Susanna e i Vecchioni (1552-1555)

Tintoretto, Jacopo (1518-1594)

Susanna e i Vecchioni (Susanna and the Elders)
Oil on canvas, 58 x 116 cm
Museo del Prado, Madrid

This canvas is part of a group of six paintings: Susannah and the Elders (P386), Esther and Ahasuerus (P388) Judith and Holofernes (P391), The Visit of the Queen of Sheba to Solomon (P394), Joseph and the Wife of Putiphar (P395) and Moses Rescued from the Nile (P396). All have horizontal formats and the same palette, a general accentuation of surface drawing and a rhythm of curved forms that link the paintings to each other. They are accompanied by a central work with an oval format (The Purification of the Midianite Virgins, P393). Although Velázquez bought them together for Philip IV, they must not have been a set, originally. The horizontal works are much earlier than the oval one and of greater quality, as most of the latter is by Domenico’s hand. Clearly, these works were intended for a profane setting. The Bible stories have been stripped of their dramatic weight and are little more than a pretext for depicting exotic clothing, courtly ceremonies and bare flesh. Joseph and the Wife of Putiphar (P395) and Judith and Holofernes (P389) stand out as the best of the set, especially the beautifully modeled nude bodies of Putiphar’s wife and Holofernes. There is nothing similar to these paintings in the rest of Tintoretto’s oeuvre, which makes it difficult to date them with any certainty. The regular repetition of small calligraphic brushstrokes on the clothing’s tassels and hair, the leaves of the plants, and the female figures’ curls create an overall decorative rhythm that is not found in any of the artist’s other works (Text drawn from Falomir, M.: Tintoretto, Museo Nacional del Prado, 2007, pp. 177; 258-265). (MNP)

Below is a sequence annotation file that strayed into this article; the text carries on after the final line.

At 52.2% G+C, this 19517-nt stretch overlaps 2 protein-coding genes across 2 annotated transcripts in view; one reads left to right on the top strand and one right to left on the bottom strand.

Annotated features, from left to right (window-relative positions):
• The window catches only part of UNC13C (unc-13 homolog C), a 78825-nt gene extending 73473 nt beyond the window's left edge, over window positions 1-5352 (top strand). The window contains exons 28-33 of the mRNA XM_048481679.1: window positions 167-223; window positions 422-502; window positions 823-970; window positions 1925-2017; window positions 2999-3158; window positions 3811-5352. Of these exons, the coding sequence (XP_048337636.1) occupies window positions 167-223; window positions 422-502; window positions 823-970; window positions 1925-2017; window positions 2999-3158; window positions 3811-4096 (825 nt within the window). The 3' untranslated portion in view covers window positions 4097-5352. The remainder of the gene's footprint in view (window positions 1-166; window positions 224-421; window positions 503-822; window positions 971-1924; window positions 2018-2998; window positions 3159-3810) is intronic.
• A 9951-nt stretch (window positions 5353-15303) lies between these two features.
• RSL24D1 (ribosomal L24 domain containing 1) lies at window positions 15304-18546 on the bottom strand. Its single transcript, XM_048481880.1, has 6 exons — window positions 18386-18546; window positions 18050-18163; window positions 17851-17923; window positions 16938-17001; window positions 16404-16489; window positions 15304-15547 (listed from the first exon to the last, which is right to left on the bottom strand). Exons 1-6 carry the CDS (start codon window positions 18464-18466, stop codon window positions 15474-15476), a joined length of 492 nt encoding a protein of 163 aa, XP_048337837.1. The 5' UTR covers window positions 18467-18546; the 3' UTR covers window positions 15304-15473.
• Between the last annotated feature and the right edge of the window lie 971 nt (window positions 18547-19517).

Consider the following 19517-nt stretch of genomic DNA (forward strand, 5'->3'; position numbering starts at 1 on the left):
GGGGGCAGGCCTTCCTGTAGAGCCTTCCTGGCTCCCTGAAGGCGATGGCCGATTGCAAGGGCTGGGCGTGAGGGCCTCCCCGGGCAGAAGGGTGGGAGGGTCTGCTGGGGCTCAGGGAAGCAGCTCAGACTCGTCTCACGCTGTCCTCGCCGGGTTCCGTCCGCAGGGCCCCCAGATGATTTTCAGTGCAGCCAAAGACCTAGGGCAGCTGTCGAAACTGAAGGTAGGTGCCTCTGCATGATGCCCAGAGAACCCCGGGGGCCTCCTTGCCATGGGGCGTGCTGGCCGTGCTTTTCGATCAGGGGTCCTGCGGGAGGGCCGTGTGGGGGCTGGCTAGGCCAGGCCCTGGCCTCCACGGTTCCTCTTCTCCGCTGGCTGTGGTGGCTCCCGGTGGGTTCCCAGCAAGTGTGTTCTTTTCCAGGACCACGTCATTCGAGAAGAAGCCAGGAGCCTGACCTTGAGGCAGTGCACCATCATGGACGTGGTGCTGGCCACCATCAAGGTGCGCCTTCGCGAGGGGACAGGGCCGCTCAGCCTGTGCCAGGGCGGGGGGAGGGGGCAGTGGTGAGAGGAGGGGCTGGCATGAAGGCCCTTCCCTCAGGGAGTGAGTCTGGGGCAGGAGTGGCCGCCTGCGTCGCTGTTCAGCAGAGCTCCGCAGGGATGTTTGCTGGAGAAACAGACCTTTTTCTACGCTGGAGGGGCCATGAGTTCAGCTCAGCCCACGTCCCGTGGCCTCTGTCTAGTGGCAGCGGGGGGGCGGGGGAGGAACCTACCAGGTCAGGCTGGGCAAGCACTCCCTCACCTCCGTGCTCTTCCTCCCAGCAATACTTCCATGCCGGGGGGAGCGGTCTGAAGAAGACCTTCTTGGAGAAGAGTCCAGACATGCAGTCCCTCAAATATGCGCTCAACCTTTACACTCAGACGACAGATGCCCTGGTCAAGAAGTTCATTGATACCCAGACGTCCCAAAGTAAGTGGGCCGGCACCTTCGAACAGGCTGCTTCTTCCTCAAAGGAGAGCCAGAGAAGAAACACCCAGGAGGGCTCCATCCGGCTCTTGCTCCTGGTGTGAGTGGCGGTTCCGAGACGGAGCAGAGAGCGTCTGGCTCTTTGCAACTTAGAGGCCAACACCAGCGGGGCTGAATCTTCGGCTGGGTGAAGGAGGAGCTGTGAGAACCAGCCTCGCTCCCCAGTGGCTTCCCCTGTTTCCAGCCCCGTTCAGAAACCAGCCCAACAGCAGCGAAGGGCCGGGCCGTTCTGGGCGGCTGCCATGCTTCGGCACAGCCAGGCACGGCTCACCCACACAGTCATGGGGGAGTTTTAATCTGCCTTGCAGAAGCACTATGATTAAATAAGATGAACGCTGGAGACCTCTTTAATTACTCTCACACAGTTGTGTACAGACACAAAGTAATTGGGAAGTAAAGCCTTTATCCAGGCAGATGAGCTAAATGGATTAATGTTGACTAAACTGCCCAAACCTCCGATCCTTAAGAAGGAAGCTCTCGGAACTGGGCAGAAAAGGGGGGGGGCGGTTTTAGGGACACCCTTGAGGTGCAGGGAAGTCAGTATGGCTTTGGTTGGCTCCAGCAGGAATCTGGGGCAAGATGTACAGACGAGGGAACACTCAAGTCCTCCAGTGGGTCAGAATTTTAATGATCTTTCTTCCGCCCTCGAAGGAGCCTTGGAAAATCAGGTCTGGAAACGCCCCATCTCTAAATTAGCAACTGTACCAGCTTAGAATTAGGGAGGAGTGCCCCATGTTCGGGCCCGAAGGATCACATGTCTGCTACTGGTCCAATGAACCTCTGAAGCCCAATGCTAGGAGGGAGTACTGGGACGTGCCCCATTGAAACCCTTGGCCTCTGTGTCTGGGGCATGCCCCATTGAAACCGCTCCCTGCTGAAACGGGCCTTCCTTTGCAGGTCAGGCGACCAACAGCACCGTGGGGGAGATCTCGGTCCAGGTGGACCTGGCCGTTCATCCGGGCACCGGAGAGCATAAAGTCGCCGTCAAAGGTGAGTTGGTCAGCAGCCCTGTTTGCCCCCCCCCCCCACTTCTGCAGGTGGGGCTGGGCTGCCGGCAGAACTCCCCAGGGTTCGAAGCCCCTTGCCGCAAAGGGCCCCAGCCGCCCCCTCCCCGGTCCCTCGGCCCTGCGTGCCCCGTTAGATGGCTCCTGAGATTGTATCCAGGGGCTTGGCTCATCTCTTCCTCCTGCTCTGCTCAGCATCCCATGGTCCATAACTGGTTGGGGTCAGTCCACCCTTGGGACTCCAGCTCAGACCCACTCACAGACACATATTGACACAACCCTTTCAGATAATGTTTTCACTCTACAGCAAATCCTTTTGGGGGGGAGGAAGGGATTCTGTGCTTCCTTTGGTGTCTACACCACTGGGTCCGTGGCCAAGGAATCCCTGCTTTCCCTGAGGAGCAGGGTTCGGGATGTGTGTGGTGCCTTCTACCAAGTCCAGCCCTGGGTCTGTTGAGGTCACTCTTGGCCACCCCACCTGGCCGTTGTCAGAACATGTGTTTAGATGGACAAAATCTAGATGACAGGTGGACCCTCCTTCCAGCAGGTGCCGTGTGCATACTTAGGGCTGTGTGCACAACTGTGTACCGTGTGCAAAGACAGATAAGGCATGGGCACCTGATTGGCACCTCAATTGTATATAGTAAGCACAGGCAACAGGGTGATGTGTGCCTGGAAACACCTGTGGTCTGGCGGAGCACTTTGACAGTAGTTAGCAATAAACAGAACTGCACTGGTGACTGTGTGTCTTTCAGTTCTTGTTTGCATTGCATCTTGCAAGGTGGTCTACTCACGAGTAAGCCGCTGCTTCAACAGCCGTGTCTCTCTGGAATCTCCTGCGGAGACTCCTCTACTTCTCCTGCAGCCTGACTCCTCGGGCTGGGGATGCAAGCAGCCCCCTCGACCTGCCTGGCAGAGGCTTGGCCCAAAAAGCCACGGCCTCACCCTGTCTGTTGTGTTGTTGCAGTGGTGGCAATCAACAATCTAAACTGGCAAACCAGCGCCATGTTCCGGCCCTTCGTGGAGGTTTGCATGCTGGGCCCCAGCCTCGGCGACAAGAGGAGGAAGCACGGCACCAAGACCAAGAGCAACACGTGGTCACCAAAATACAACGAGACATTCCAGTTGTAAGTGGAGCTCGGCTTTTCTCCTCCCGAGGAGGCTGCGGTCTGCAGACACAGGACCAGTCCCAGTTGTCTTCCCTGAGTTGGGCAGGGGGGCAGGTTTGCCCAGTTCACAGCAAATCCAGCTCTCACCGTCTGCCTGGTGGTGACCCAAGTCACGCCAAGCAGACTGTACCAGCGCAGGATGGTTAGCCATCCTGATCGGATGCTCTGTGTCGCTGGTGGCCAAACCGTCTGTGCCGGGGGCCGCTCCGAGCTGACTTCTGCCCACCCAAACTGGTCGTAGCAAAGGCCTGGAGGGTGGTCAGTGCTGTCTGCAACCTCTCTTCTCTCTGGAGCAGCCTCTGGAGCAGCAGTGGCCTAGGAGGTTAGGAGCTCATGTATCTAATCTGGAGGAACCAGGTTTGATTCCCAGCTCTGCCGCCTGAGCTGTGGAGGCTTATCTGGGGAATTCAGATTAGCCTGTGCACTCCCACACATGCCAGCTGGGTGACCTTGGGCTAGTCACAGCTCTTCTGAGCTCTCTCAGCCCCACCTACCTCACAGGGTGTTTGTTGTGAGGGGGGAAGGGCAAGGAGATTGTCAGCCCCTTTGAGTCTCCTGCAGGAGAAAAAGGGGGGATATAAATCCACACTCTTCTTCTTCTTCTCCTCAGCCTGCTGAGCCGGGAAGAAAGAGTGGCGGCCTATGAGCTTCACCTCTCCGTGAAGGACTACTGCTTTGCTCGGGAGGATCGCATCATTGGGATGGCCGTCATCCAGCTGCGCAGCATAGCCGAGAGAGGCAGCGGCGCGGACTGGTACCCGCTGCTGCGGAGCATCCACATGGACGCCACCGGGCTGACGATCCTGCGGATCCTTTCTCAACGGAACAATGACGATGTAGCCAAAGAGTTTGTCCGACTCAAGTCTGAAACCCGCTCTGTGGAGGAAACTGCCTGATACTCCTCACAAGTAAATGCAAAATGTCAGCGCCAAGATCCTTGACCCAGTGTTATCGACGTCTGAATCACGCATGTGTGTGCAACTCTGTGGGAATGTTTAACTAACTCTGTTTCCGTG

Tintoretto, Jacopo (1518-1594)
Susanna e i vecchioni
Kunsthistorisches MuseumVienna



Tintoretto, Jacopo (1518-1594)
Susanna e i vecchioni
Musée du LouvreParis